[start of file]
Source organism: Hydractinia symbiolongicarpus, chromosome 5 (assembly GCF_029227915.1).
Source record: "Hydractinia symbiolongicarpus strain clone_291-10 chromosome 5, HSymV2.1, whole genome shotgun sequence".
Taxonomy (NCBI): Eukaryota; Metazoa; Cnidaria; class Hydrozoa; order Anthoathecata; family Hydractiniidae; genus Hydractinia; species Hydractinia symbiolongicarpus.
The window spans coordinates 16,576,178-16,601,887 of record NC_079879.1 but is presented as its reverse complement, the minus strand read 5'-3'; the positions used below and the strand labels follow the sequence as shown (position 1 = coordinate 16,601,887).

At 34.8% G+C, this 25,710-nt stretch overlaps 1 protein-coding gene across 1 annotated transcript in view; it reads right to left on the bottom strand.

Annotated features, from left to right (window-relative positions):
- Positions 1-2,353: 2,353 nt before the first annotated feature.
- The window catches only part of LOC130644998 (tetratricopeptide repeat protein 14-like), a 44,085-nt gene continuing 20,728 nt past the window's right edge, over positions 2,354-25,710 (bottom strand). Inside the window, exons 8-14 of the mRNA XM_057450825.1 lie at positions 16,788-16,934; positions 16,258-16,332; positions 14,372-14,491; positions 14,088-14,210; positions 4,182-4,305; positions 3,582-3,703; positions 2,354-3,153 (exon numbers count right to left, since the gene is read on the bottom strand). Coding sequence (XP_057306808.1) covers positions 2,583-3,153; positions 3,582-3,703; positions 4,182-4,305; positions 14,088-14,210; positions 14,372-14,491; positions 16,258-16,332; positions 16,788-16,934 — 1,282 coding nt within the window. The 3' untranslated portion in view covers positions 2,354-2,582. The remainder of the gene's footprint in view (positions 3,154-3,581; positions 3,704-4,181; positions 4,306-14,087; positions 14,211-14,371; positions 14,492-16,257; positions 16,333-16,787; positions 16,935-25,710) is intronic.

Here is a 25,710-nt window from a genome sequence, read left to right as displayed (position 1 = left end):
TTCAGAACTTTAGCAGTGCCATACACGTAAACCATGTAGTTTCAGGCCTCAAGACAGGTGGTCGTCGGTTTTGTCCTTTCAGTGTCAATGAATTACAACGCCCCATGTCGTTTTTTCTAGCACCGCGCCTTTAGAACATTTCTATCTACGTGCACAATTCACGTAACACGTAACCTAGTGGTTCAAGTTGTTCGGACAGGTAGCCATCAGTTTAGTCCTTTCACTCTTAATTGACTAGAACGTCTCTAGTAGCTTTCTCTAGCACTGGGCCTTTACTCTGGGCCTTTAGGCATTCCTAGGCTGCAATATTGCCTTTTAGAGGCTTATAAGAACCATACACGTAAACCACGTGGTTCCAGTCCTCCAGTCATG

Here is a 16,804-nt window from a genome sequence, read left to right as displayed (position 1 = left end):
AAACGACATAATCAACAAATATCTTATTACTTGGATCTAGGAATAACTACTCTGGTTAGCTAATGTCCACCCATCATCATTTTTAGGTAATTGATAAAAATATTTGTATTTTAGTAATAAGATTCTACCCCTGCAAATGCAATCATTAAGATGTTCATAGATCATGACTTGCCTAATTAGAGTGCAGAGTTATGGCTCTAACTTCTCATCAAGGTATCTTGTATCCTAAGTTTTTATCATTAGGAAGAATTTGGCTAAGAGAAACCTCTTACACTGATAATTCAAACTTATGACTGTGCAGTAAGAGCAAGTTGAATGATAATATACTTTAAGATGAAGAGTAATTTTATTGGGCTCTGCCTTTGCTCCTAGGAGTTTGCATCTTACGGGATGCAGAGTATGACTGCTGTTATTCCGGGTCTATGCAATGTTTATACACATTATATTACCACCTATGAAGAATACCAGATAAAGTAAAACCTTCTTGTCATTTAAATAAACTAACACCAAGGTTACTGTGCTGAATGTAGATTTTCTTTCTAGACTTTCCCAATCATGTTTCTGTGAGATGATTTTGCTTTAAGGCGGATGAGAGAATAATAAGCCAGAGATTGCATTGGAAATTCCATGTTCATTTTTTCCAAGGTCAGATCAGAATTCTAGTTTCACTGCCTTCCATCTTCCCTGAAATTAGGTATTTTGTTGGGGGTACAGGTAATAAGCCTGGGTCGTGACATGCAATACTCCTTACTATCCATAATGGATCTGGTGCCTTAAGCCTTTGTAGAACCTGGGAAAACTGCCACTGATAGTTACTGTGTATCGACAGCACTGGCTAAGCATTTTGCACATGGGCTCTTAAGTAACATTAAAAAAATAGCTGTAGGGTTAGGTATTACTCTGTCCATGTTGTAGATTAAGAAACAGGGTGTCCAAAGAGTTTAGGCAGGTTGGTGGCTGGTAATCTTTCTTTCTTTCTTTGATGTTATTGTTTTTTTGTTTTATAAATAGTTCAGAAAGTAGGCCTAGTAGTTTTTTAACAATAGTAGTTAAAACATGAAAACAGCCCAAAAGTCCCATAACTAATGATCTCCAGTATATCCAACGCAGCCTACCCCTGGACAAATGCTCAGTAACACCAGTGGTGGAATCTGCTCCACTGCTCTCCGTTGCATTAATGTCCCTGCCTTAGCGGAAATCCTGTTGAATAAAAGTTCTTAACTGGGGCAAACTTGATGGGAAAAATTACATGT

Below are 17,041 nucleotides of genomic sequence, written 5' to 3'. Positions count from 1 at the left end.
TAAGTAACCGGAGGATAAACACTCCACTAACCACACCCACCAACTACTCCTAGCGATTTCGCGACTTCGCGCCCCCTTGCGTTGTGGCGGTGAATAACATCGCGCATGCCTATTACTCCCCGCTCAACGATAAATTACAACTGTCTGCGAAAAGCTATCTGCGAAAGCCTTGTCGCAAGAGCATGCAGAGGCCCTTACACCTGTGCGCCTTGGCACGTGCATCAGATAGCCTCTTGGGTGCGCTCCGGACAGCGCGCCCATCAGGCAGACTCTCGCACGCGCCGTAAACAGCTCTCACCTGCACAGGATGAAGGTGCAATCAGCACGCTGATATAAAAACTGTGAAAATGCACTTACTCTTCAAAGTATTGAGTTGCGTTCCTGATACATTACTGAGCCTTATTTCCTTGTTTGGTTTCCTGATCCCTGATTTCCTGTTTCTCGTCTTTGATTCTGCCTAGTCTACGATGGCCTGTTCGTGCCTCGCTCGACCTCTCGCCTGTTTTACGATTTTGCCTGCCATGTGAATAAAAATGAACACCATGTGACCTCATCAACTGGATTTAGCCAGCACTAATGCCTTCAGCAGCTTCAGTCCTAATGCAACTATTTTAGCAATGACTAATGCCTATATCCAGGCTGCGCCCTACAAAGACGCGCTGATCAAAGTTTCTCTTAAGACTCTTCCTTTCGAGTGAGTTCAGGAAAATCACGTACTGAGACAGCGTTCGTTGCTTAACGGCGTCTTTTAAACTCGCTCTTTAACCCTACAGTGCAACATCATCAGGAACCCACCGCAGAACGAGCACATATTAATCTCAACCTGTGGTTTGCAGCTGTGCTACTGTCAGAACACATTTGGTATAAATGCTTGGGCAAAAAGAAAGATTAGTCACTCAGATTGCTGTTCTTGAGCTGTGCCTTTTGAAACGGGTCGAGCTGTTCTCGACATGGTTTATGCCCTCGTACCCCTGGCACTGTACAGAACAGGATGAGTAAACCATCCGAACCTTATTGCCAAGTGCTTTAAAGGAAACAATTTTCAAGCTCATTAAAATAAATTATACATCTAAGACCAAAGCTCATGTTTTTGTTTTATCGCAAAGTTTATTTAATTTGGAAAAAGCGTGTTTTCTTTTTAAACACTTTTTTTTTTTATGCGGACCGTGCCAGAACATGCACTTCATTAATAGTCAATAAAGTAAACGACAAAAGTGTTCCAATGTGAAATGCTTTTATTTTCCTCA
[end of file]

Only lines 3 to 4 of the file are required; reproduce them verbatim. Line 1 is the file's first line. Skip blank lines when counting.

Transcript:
Taxonomy (NCBI): Eukaryota; Metazoa; Cnidaria; class Hydrozoa; order Anthoathecata; family Hydractiniidae; genus Hydractinia; species Hydractinia symbiolongicarpus.
The window spans coordinates 16,576,178-16,601,887 of record NC_079879.1 but is presented as its reverse complement, the minus strand read 5'-3'; the positions used below and the strand labels follow the sequence as shown (position 1 = coordinate 16,601,887).